1 Cor. 5:1-8, Ps. 5:5-7,12, Luke 6:6-11

“I ask you, is it lawful on the Sabbath to do good or to do harm, to save life or to destroy it?” (Luke 6:9)

There is a story of a housemaid who while cleaning the sitting room one day mistakenly broke an expensive piece of art. She almost lost her job in the process but for the timely intervention of her parents who pleaded for a second chance. The owner of the house then gave her a strict warning never to touch anything in the sitting room again. This was a law she was determined to keep.

One day, the housemaid was home alone when she noticed the smell of smoke emanating from a faulty extension box beside the television in the sitting room. But instead of going there to disconnect it, she was bent on obeying the law given to her. She continued her duty in the kitchen while the entire electronic devices in the sitting room caught fire. Could this be our attitude to the commandments of God?

In today’s Gospel passage, we see how Jesus silenced his detractors who were bent on finding fault against him by all means. There was a man with a withered hand right there and it was a Sabbath day. The law states: “Obey the Sabbath day and keep it holy.” But over time, this law had been stretched to imply: “Do not work on the Sabbath Day, not even to cook your own meal.”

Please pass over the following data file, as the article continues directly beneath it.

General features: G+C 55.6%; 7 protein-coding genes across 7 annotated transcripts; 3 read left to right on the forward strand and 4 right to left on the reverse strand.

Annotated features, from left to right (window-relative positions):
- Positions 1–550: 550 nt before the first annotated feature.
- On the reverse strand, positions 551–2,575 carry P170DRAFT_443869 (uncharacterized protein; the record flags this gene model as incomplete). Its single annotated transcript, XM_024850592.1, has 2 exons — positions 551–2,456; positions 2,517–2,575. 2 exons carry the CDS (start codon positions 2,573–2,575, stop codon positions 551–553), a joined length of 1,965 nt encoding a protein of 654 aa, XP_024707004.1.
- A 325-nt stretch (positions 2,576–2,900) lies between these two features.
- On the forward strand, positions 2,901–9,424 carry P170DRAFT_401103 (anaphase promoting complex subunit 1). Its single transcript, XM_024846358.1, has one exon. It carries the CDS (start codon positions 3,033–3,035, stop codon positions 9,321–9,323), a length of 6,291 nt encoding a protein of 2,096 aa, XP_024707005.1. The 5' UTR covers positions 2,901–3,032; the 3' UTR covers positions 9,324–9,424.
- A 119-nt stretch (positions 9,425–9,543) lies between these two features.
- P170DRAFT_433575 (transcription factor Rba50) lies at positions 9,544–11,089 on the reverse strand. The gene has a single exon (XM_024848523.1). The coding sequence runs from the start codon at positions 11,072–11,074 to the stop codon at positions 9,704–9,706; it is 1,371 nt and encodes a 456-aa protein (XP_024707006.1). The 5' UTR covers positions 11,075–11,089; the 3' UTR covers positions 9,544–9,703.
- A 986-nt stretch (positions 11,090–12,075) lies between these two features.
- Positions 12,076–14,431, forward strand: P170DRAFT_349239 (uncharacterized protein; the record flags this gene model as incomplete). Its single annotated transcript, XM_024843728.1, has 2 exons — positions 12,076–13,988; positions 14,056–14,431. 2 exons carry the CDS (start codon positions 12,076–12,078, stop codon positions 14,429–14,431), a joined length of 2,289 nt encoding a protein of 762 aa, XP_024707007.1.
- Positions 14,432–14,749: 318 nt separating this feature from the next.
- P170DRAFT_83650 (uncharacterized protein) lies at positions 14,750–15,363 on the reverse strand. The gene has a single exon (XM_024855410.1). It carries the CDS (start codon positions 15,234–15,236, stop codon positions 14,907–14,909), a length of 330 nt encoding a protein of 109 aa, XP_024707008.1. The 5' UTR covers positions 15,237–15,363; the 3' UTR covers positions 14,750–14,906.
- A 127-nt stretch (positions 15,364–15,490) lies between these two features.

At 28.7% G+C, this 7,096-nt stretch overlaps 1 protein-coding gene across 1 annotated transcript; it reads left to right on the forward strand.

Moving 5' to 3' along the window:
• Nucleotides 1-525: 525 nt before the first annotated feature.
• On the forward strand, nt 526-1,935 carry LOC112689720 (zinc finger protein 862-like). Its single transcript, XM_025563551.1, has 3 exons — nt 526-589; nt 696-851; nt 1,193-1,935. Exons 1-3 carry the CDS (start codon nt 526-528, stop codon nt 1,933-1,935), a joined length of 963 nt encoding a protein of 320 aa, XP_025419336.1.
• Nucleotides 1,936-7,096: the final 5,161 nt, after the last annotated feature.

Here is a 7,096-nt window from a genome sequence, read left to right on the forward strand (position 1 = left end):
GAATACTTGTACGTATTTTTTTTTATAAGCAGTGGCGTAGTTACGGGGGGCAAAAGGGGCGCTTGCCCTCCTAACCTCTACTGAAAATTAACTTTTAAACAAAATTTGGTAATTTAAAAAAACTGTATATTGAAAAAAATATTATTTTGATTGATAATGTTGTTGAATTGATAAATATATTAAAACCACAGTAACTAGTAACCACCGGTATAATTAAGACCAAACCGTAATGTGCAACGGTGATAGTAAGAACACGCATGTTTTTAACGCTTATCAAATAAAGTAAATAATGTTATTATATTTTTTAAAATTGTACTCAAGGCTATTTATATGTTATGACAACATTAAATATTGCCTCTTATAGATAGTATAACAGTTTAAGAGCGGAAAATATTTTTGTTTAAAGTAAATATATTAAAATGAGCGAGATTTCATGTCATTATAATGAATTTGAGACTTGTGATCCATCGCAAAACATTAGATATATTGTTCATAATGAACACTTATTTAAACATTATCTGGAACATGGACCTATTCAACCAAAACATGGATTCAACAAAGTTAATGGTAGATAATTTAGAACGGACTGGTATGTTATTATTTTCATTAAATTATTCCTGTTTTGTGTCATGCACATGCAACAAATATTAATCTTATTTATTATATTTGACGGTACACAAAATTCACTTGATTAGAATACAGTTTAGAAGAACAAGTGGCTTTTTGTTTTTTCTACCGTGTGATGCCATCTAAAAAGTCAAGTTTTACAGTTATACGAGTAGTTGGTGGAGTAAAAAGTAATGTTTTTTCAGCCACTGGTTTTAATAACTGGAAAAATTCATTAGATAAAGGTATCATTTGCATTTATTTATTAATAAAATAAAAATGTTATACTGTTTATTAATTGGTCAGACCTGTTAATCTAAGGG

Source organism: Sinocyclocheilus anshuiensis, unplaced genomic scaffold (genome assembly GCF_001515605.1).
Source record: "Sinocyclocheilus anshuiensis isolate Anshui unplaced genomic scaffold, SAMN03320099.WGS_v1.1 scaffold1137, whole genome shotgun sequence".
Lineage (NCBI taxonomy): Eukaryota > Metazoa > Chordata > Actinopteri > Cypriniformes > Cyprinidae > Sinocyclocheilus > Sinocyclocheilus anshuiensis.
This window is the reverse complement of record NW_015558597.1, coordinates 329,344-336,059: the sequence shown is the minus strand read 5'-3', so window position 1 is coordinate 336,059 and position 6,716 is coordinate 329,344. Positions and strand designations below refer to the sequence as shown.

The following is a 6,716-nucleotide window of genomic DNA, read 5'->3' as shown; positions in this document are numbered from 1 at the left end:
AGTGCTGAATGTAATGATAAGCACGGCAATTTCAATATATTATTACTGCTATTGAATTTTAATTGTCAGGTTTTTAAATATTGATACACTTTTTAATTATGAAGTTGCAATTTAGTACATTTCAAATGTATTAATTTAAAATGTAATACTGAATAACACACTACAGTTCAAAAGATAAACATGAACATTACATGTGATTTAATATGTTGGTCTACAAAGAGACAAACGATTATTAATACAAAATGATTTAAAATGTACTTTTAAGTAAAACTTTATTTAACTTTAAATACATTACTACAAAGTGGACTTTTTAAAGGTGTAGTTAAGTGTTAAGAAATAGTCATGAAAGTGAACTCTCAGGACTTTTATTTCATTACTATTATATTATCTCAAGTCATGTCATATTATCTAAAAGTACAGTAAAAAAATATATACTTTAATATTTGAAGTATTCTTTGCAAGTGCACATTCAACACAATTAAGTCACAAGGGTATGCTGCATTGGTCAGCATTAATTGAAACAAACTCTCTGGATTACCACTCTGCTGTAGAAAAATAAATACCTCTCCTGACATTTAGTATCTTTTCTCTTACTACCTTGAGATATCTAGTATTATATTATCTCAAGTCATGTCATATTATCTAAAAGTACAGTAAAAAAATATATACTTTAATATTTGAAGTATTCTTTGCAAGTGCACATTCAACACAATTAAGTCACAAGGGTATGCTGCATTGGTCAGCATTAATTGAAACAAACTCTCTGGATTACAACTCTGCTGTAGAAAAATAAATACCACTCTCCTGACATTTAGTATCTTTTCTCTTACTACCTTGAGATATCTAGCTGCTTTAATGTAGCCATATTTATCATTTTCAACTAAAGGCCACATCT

Jesus was well aware of the law and he knew the implication of healing this man on the Sabbath day. Jesus also realized there was one law that the Pharisees were not aware of; the law of doing good or better put, the Law of Love. So, Jesus asked them, “Is it lawful to do good or to do harm, to save life or to destroy it on Sabbath day?”

Sometimes, in our hot pursuit of justice, we forget the law of love. We forget that as much as God would be pleased with our strict obedience to his laws, there is no law greater than loving our neighbor as ourselves.

In our first reading, St. Paul warns the Corinthian Church against the spread of immorality in their midst. He said: “Do you not know that a little yeast leavens the whole batch of dough?” Evil usually starts very small, in fact, with just one person. Like a single strike of matchstick on a hot afternoon, evil spreads like a fire razing down a whole forest. Our indifference to evil is equivalent to our promotion of evil.

Let us pray: Almighty ever-living God, help me to fully understand the spirit of your Law. Through Christ our Lord. Amen 

Be Happy. Live Positive. Have Faith. It is well with you. God bless you. (Monday of week 23 in Ordinary Time. Bible Study: 1 Cor. 5:1-8, Ps. 5:5-7,12, Luke 6:6-11).

© Rev. Fr. Evaristus Abu